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Definition: non-volatile memory

Random access memory that holds its content without power being applied. There are many varieties of non-volatile memories. However, storage, which is sometimes erroneously called non-volatile memory is not one of them. Non-volatile memory refers to "byte addressable" memories that allow instructions and data to be accessed at the individual byte level (see byte addressable). See storage vs. memory, memory types and future memory chips.

Non-volatile memories are not used as a replacement for main memory in computers, tablets and smartphones. They are widely used as a cache to main memory in embedded devices, as well as a cache for solid state drives. Non-volatile memories can also be used as main memories in remote devices such as sensors, industrial controls, point-of-sale terminals as well as test and measurement equipment where only a small amount of RAM is needed. Non-volatile memories are increasingly competing in speed and cost with static RAM (SRAM), but are more expensive than dynamic RAM (DRAM) and storage (NAND flash). See cache.

Core Storage Was the First Non-Volatile Memory
Starting in the 1950s, core storage was the first byte addressable random access memory (RAM) that was widely used. Core storage lasted for about two decades, before dynamic RAM (DRAM) chips replaced it, but it is the reason memory was called "memory." The magnetic cores held their content without power (see core storage).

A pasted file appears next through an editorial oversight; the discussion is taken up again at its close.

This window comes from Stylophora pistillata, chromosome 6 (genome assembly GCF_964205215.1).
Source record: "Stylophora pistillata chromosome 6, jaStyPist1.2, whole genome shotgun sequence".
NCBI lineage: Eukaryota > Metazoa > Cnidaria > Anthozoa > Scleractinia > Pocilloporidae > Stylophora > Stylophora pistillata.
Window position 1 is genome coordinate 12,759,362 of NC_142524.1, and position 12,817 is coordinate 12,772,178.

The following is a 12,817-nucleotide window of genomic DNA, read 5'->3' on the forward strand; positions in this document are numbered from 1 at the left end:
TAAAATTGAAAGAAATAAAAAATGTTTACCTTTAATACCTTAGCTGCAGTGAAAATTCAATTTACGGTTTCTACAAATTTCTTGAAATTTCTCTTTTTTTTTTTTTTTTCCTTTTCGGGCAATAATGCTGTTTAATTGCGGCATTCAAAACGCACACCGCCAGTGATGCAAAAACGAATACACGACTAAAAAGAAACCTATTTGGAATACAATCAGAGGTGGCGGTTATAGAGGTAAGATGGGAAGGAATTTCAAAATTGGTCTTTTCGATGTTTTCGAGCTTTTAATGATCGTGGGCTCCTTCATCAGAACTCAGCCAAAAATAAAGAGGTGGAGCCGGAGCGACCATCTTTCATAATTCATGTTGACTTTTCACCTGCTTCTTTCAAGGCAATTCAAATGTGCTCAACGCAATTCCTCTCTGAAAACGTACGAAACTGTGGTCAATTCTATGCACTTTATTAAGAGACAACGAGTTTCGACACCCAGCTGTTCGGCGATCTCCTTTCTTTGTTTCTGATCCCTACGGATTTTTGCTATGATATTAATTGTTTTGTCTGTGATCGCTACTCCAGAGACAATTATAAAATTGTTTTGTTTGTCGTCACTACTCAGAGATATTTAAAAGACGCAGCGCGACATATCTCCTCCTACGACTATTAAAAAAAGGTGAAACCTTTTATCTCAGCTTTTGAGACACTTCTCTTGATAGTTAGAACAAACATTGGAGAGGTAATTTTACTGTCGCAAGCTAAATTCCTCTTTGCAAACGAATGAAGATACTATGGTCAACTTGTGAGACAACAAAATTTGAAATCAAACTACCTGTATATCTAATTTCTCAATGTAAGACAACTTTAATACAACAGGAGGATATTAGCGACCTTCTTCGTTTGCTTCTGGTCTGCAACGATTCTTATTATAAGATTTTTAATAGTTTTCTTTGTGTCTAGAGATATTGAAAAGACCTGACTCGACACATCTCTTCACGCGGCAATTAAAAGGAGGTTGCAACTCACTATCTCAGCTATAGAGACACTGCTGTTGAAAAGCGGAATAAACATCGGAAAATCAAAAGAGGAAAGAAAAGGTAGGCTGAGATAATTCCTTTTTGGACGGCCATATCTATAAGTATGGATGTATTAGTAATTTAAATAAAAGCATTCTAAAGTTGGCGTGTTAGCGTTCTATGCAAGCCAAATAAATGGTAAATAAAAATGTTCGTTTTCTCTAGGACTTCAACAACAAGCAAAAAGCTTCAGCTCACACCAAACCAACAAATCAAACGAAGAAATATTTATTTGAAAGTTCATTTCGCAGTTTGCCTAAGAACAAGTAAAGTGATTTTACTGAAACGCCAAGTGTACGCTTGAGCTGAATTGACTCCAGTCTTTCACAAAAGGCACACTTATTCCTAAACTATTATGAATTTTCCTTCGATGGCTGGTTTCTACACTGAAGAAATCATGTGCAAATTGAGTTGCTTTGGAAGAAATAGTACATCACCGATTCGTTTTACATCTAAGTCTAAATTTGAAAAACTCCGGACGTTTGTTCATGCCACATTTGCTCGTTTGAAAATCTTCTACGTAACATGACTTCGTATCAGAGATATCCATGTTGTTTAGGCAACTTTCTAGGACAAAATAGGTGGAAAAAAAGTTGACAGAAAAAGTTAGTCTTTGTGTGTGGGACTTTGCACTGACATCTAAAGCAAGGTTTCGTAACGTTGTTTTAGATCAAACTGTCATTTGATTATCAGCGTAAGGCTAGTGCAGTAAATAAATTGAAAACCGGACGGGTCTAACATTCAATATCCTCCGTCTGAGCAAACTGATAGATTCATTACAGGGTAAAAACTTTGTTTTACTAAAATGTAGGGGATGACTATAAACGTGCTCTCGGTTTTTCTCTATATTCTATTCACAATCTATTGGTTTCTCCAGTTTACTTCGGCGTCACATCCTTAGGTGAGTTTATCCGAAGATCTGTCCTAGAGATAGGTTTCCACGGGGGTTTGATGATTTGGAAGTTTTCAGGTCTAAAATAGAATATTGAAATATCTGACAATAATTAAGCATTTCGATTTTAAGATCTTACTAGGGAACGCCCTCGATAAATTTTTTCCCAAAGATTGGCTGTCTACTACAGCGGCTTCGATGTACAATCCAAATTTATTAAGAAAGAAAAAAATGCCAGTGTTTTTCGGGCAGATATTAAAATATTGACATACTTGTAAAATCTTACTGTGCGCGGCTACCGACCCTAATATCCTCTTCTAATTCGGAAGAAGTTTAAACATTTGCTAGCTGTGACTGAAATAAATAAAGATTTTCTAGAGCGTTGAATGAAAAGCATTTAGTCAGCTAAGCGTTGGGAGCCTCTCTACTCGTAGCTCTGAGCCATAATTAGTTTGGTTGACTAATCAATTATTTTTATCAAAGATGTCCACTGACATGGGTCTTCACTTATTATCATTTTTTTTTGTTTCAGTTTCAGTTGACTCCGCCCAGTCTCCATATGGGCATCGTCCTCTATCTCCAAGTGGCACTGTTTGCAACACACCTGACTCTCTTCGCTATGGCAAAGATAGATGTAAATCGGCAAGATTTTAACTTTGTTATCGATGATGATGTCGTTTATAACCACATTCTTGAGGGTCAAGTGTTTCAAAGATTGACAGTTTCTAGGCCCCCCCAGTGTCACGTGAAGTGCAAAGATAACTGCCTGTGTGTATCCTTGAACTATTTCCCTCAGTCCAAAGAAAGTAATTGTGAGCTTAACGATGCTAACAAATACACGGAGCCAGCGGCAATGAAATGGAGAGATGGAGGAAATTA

Following are the categories of non-volatile memory chips on the market.

The earliest non-volatile memory chips, ROMs are not updatable. PROMs and EPROMs can be updated externally and then plugged back in. These chips have been used to store boot programs and small applications. See ROM, PROM and EPROM.

NOR is a flash memory chip that is byte addressable for reading but not for writing. NOR flash differs from NAND flash, which is pure storage, whereby only large chunks of data (sectors) can be read or written. See flash memory.

MRAM is increasingly becoming a popular non-volatile memory. MRAM chips have many years of data retention and data endurance (rewritability). See MRAM.

These memories use auxiliary power (batteries or capacitors) to keep their content in case of power failure. See BBSRAM and nvSRAM.

Cypress Semiconductor's F-RAM is a non-volatile memory that uses a ferroelectric capacitor. It was the first non-volatile memory to use CMOS fabrication, the industry standard for chips. See F-RAM.

3D XPoint
3D XPoint is Intel's contribution to non-volatile memory that also serves as storage. See 3D XPoint.

One of the First Non-Volatile Memories
The first widely used RAM employed magnetic cores strung together with multiple wires, and the cores held their content without power. About 30" high, this Dataram module for a Data General minicomputer held a whopping 32KB of memory in 1967. See core storage.